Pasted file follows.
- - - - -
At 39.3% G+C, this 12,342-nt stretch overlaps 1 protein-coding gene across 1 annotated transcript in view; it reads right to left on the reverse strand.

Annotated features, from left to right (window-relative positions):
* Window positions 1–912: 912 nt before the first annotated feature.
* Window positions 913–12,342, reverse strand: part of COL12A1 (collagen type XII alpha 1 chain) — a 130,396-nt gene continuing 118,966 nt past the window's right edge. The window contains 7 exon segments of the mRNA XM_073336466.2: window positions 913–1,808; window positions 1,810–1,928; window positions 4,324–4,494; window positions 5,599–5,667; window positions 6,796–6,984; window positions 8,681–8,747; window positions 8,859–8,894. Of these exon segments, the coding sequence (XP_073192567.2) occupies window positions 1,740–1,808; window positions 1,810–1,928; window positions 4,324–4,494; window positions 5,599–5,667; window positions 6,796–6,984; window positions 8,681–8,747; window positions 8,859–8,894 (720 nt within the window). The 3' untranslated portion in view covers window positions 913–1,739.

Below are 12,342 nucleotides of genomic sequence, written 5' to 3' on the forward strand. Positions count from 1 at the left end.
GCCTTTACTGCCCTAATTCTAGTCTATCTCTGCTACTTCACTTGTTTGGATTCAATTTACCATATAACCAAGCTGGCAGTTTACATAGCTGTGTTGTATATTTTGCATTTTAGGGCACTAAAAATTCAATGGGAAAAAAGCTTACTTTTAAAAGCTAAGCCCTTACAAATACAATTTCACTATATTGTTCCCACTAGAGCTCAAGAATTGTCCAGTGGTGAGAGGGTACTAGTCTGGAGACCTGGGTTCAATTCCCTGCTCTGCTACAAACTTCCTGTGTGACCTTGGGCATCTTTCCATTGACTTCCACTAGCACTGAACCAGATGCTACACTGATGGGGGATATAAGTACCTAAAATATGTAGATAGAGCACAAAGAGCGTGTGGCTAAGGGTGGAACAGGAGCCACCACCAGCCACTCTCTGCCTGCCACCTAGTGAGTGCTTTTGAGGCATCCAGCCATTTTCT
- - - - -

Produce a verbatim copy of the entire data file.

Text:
At 39.3% G+C, this 12,342-nt stretch overlaps 1 protein-coding gene across 1 annotated transcript in view; it reads right to left on the reverse strand.

Annotated features, from left to right (window-relative positions):
* Window positions 1–912: 912 nt before the first annotated feature.
* Window positions 913–12,342, reverse strand: part of COL12A1 (collagen type XII alpha 1 chain) — a 130,396-nt gene continuing 118,966 nt past the window's right edge. The window contains 7 exon segments of the mRNA XM_073336466.2: window positions 913–1,808; window positions 1,810–1,928; window positions 4,324–4,494; window positions 5,599–5,667; window positions 6,796–6,984; window positions 8,681–8,747; window positions 8,859–8,894. Of these exon segments, the coding sequence (XP_073192567.2) occupies window positions 1,740–1,808; window positions 1,810–1,928; window positions 4,324–4,494; window positions 5,599–5,667; window positions 6,796–6,984; window positions 8,681–8,747; window positions 8,859–8,894 (720 nt within the window). The 3' untranslated portion in view covers window positions 913–1,739.

Below are 12,342 nucleotides of genomic sequence, written 5' to 3' on the forward strand. Positions count from 1 at the left end.
GCCTTTACTGCCCTAATTCTAGTCTATCTCTGCTACTTCACTTGTTTGGATTCAATTTACCATATAACCAAGCTGGCAGTTTACATAGCTGTGTTGTATATTTTGCATTTTAGGGCACTAAAAATTCAATGGGAAAAAAGCTTACTTTTAAAAGCTAAGCCCTTACAAATACAATTTCACTATATTGTTCCCACTAGAGCTCAAGAATTGTCCAGTGGTGAGAGGGTACTAGTCTGGAGACCTGGGTTCAATTCCCTGCTCTGCTACAAACTTCCTGTGTGACCTTGGGCATCTTTCCATTGACTTCCACTAGCACTGAACCAGATGCTACACTGATGGGGGATATAAGTACCTAAAATATGTAGATAGAGCACAAAGAGCGTGTGGCTAAGGGTGGAACAGGAGCCACCACCAGCCACTCTCTGCCTGCCACCTAGTGAGTGCTTTTGAGGCATCCAGCCATTTTCT